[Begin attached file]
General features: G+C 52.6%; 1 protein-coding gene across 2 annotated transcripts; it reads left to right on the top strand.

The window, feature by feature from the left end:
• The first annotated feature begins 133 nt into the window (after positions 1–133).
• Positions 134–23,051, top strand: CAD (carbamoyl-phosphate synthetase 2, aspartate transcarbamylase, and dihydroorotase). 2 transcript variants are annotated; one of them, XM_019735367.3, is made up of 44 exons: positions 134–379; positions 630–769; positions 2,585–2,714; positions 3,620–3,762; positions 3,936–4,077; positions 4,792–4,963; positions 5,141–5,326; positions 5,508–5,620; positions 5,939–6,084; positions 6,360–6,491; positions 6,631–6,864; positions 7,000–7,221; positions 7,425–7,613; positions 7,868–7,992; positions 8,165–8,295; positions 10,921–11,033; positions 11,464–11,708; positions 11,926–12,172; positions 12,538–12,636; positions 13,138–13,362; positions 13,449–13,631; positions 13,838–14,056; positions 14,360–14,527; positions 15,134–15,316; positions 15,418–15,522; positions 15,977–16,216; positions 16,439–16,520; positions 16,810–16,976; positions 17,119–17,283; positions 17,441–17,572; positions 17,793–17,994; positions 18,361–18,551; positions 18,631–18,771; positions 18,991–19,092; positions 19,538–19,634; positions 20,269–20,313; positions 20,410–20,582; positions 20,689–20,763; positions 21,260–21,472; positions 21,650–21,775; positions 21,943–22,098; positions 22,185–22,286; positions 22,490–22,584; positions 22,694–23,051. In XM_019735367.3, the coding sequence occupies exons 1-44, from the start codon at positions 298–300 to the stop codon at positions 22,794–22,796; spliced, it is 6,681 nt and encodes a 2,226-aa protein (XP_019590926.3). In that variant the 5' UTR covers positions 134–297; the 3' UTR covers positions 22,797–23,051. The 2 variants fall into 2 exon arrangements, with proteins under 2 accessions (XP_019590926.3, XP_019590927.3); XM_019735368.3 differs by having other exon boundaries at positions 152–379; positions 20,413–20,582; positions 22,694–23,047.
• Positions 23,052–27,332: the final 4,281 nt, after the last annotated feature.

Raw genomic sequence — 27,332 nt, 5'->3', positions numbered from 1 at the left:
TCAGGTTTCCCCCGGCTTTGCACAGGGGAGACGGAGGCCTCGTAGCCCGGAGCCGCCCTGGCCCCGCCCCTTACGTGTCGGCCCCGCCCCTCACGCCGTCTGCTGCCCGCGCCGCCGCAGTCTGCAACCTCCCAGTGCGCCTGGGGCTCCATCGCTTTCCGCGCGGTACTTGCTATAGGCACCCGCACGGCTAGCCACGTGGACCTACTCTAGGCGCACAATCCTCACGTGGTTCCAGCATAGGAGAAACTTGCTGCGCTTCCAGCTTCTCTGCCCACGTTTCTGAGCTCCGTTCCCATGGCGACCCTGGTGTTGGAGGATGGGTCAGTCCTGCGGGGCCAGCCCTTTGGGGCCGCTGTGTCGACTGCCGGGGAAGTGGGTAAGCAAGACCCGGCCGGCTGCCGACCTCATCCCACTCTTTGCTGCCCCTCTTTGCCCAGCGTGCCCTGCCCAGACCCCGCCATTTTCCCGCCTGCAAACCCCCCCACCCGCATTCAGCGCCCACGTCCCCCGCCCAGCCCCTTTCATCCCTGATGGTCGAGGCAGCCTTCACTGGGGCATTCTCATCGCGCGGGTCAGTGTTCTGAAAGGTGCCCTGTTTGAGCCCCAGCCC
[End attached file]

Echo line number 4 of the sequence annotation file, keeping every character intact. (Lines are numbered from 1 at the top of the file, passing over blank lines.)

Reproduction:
• Positions 134–23,051, top strand: CAD (carbamoyl-phosphate synthetase 2, aspartate transcarbamylase, and dihydroorotase). 2 transcript variants are annotated; one of them, XM_019735367.3, is made up of 44 exons: positions 134–379; positions 630–769; positions 2,585–2,714; positions 3,620–3,762; positions 3,936–4,077; positions 4,792–4,963; positions 5,141–5,326; positions 5,508–5,620; positions 5,939–6,084; positions 6,360–6,491; positions 6,631–6,864; positions 7,000–7,221; positions 7,425–7,613; positions 7,868–7,992; positions 8,165–8,295; positions 10,921–11,033; positions 11,464–11,708; positions 11,926–12,172; positions 12,538–12,636; positions 13,138–13,362; positions 13,449–13,631; positions 13,838–14,056; positions 14,360–14,527; positions 15,134–15,316; positions 15,418–15,522; positions 15,977–16,216; positions 16,439–16,520; positions 16,810–16,976; positions 17,119–17,283; positions 17,441–17,572; positions 17,793–17,994; positions 18,361–18,551; positions 18,631–18,771; positions 18,991–19,092; positions 19,538–19,634; positions 20,269–20,313; positions 20,410–20,582; positions 20,689–20,763; positions 21,260–21,472; positions 21,650–21,775; positions 21,943–22,098; positions 22,185–22,286; positions 22,490–22,584; positions 22,694–23,051. In XM_019735367.3, the coding sequence occupies exons 1-44, from the start codon at positions 298–300 to the stop codon at positions 22,794–22,796; spliced, it is 6,681 nt and encodes a 2,226-aa protein (XP_019590926.3). In that variant the 5' UTR covers positions 134–297; the 3' UTR covers positions 22,797–23,051. The 2 variants fall into 2 exon arrangements, with proteins under 2 accessions (XP_019590926.3, XP_019590927.3); XM_019735368.3 differs by having other exon boundaries at positions 152–379; positions 20,413–20,582; positions 22,694–23,047.